Good nutrition is the foundation of a healthy pregnancy, to protect the health of the mother and the healthy growth and development of the baby. Proper nutrition is more important to the outcome of the pregnancy than preparing for the delivery, more than a good physician, even more than avoiding medications during labor.
During pregnancy a woman needs to consume daily: 1 quart of milk (or other dairy product,) 2 eggs, 2 servings of meat or other high protein food, 1 or 2 servings of green leafy vegetables, 2 or 3 slices of whole wheat bread, etc., 1 or 2 servings high vitamin C foods, 3 pats of butter or other fats, other fruits and vegetables, plenty of water, and salt food to taste. Don't be afraid to gain weight; rather, worry if you don't gain enough!
Why is good nutrition so important? Women who are well-nourished are much lower risk because their bodies have been given all the tools they need to safeguard against many complications. Probably the 3 most dangerous complications which can occur during pregnancy and childbirth can either be greatly decreased or completely eliminated through good nutrition.
Toxemia - Through the use of good nutrition in pregnancy, including salting food to taste, Dr. Tom Brewer has been able to all but eliminate the occurrence of the life-threatening condition metabolic toxemia of late pregnancy.
Hypovolemia (low blood volume) - Women who have been well nourished throughout their pregnancies, and have consumed adequate liquids and adequate salt will experience a drastic increase in blood volume. This provides that by the time she goes into labor she has 25-50% more blood volume, reducing the chance she will go into shock from loss of blood.
PROM - Premature rupture of membranes is another potentially dangerous complication which can be much less a threat if you are well-nourished. Well-nourished women can grow much stronger and healthier membranes which are less likely to rupture prematurely. It also may be important for women to avoid mercury (from shallow water fishes), aluminum (from cans, cookware, antiperspirants, etc.), and pesticides, as they are all suspected to weaken the bag of waters.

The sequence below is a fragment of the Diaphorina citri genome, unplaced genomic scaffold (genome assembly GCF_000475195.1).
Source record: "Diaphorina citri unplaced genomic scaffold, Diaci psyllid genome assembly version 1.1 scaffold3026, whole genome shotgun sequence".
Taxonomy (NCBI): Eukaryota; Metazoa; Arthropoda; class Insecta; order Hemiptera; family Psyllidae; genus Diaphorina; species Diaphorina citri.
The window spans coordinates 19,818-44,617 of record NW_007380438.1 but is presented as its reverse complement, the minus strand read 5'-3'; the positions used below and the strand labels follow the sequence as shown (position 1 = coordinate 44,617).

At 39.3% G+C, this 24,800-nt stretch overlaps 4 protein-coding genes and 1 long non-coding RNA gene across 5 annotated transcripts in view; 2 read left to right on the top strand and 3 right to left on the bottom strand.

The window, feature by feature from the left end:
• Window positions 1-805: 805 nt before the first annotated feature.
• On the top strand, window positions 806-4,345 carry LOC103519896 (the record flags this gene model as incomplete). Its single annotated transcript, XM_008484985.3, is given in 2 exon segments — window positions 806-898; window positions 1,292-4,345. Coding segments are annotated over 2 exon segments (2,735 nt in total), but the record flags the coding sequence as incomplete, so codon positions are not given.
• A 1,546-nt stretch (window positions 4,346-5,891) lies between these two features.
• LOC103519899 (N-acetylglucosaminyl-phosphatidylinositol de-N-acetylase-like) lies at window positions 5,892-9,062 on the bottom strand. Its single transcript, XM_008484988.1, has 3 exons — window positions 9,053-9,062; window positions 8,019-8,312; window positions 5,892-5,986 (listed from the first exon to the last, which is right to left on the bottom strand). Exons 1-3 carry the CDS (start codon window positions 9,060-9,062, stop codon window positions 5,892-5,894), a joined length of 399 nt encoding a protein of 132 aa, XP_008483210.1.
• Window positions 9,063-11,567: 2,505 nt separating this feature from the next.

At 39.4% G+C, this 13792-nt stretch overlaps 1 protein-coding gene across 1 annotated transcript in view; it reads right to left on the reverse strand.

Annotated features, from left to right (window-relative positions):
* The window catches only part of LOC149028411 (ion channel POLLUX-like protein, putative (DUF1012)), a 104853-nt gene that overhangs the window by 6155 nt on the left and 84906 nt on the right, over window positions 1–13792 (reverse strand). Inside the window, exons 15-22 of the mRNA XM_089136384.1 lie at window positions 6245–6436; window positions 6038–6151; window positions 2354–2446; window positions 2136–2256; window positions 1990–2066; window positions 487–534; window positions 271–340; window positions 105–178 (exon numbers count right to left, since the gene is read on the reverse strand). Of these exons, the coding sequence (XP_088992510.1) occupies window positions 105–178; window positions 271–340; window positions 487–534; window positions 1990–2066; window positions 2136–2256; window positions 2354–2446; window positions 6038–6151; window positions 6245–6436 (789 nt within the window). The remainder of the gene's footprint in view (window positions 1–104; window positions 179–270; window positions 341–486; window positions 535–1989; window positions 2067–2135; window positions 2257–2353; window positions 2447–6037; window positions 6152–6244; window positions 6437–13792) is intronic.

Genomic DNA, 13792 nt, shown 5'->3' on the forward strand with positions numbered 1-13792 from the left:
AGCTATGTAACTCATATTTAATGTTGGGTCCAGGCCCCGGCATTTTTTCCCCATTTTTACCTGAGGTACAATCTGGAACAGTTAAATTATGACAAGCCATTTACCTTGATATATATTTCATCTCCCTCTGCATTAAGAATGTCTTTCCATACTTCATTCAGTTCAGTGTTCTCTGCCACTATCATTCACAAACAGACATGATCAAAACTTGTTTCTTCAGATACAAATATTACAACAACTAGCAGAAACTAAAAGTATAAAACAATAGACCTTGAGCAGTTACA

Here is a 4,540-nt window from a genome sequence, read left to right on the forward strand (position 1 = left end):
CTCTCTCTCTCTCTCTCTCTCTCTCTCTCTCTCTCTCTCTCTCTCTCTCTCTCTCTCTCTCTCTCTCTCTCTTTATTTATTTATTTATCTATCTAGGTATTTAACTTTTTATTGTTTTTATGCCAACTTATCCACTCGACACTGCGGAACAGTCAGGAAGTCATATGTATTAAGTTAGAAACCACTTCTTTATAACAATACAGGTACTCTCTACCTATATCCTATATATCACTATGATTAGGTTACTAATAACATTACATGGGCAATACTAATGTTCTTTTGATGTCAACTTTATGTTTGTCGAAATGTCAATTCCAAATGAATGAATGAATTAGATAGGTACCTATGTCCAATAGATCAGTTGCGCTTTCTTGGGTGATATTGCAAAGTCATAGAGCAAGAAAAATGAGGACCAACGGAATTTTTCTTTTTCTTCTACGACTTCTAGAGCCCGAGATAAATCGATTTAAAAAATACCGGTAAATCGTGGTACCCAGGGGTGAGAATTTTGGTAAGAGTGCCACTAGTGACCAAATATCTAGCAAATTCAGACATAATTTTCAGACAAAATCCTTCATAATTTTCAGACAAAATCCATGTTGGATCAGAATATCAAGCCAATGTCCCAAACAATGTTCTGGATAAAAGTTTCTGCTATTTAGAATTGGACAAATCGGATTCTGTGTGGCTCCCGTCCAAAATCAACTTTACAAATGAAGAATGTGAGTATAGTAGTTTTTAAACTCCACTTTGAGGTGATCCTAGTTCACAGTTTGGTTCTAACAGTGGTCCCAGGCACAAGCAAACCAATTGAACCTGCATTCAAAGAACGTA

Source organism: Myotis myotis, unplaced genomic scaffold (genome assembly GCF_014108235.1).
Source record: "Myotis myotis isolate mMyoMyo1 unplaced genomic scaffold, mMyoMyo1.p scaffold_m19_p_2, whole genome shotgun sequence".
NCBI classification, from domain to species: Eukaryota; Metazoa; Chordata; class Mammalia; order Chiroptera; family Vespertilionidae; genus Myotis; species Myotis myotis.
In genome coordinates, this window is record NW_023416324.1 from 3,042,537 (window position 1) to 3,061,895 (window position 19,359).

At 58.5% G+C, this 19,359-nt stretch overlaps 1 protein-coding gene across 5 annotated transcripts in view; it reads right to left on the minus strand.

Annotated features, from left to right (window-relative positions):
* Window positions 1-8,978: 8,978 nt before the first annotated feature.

Exercise is an important factor in maintaining your good health during pregnancy and is also a great way to help you avoid a lot of unnecessary pain in labor. This exercise is broken down into 2 categories.
Regular physical exercise - It is important to get some kind of exercise every day so that you will have the stamina it takes to labor and give birth. Walking is an excellent way of getting this exercise and almost everyone can do it.
Pregnancy exercises - These exercises taught in Bradley classes are designed specifically to tone and condition the muscles you will use to give birth. These exercises also aid in minimizing many common pregnancy discomforts.
Most activities can be continued safely during pregnancy if you are careful to use common sense. Avoid lying on your back, excess pressure on the kegel muscle (jogging or bouncing), and too much stress on your body, including keeping your pulse and core temp in a normal range.
Harmful Substances to Avoid
Drugs are at the top of the list. According to the American Academy of Pediatrics committee on drugs, there is no drug, whether over the counter, prescription, or food additive, which has ever been proven safe for an unborn baby. Smoking: Be aware that being around residual smoke is also dangerous. Alcohol; aluminum; mercury; chemicals, including some household cleaners, pesticides, and environ-mental pollutants; caffeine; artificial sweeteners, including nutrasweet; additives and preservatives. Junk foods and processed foods often contain potentially dangerous substances like monosodium glutimate and they also fill you up so that you no longer feel hungry and can't eat a full day's pregnancy food requirements.
As with everything you take into your body, for every procedure which deviates from the natural process, you must first weigh its benefits against its risks before you can make a responsible decision.
Ultrasound - The National Institute of Health has warned that ultrasound should not be used routinely. Ultrasound devices include doptone (for listening to the baby's heartbeat), ultrasound scan, and the external fetal monitor.
Vaginal exams during pregnancy - According to a study released by the Dept. of Obstetrics and Gynecology, U.S. Hospital, Royal Air Force Lankenheath, U.K., pelvic exams in pregnancy increase the risk of premature rupture of membranes.
Rest and Relaxation
Most women need extra rest during pregnancy. This is an important time to be good to yourself. You should also avoid excess stress; cut down on your day-to-day responsibilities and take precautions so that you are not under too much stress. It is also very important that you feel good about your labor and birth plan, including your choice of birth place, birth team, etc. Educate yourself by taking the Bradley classes and by reading the books listed on the back page.
Relaxation is the key to the Bradley Method and can be very helpful even for women who have not practiced much prior to labor. But it is the couple who has faithfully practiced and really mastered the relaxation techniques taught in class who can realize fully the incredible benefits of deep relaxation in labor.
You can't prepare well for the many challenges you will face in labor if you don't know what to expect. Many women become high risk during the course of their pregnancies because of lack of information or misinformation. You may come for a free "Early Pregnancy Class" any time after you learn you are pregnant. And when you are in your 5th or 6th month, you may begin the 12- week series of Bradley classes.
Books to Read
Click here for a comprehensive list of books to read during your pregnancy!